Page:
The Rebecca Riots had been ongoing since their inception in 1839 at Efailwen, Carmarthenshire and although most people associate their protests against what was perceived as the injustices of the toll gates, the movement was also very concerned about the general economic conditions in the countryside at that time.
This is an account of the visit of “Mother Rebecca and her daughters” to Fishguard on the 11th September 1843. The story reached London and was reported in “The Times” although this particular article was published in The Cambrian on the 15th September 1843.
Roedd Terfysgoedd Beca wedi bod yn mynd rhagddynt ers torri’r iet gyntaf yn 1839 yn Efailwen, Sir Gâr. Er bod y rhan fwyaf o bobl yn cysylltu eu protestiadau gydag anghyfiawnder y tollbyrth, roedd y mudiad hefyd yn ofidus iawn am yr amodau economaidd cyffredinol yng nghefn gwlad y cyfnod.
Dyma hanes ymweliad “Rebecca a’i merched” ag Abergwaun ar 11 Medi 1843. Cyrhaeddodd yr hanes Lundain ac fe’i hadroddwyd yn “The Times” er i’r erthygl arbennig hon gael ei chyhoeddi yn The Cambrian ar 15 Medi 1843.
“BECCA AT FISHGUARD – On Friday evening or early Saturday morning last, Rebecca, with about fifty of her children (agreeable to notice given to the collector and to Mr M’Kennel, the surveyor), paid a visit to this town: they arrived at the gate leading from Haverfordwest at about 12 o’clock. After going through some preliminaries, Becca requested her children, after firing a volley, to take down the obstacle in her way, in the presence of a great number of the inhabitants; they then marched in military order through the town to the Parc y Morfa gate , on the road to Newport, a distance of about half a mile, which was soon demolished. They returned in a short time in the same order, very peacefully.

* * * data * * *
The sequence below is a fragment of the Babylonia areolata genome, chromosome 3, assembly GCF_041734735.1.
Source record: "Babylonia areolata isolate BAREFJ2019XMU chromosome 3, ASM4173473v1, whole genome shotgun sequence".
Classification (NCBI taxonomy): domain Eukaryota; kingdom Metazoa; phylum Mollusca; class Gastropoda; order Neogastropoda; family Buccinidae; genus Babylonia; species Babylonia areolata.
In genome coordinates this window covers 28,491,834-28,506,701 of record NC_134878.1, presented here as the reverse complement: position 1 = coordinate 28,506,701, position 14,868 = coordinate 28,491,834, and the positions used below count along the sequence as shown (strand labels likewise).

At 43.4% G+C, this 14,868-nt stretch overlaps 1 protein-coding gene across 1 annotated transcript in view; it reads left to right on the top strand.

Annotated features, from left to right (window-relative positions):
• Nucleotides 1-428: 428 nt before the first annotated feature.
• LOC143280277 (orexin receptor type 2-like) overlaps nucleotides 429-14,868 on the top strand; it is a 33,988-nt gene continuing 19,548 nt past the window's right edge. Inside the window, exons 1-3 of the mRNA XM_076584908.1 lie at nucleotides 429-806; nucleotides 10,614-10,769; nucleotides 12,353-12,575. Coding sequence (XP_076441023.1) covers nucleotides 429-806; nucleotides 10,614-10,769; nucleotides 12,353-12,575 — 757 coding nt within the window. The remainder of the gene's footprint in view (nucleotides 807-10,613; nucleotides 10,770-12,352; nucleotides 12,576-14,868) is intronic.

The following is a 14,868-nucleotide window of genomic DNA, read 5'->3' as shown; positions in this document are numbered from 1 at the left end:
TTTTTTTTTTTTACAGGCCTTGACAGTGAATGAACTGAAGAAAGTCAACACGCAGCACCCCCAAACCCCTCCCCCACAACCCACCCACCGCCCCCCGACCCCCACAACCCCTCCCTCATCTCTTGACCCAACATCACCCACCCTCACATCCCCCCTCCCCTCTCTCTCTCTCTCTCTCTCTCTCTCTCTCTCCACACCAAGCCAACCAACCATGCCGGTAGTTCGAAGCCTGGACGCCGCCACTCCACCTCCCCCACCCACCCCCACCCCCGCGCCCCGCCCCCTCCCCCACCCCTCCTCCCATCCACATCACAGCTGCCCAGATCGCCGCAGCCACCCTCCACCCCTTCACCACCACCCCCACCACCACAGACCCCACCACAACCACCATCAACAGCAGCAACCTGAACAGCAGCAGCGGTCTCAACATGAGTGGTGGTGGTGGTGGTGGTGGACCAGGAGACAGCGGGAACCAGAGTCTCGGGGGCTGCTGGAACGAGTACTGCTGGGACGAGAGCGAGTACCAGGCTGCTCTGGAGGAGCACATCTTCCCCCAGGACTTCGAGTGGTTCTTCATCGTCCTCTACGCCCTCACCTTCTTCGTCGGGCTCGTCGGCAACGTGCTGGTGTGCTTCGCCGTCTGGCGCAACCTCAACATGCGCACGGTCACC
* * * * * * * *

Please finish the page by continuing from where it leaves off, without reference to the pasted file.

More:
The above named lady, with about eighty of her children, paid another visit to the town on Monday night last, to complete the work they had commenced on Friday night. They arrived at about twelve o’clock, passed through the town in military order, Becca leading the way on horseback, to Parc y Morfa, on the Cardigan road. After giving notice to the inmates of the toll-house to leave, they commenced pulling it down, which was effected within about half an hour; they then returned through the town, to the toll-house on the Haverfordwest road, which was then destroyed; They then proceeded to the residence of Mr M’Kennel, the surveyor of the roads, and totally destroyed his garden wall which he lately took in from the Common and doing great injury to his property. They left at the approach of dawn, informing the inhabitants, it was their intention to pay another visit to get rid of some encroachments that had lately taken place on the Common, They were generally armed and kept up a regular fire and the whole were disguised.”
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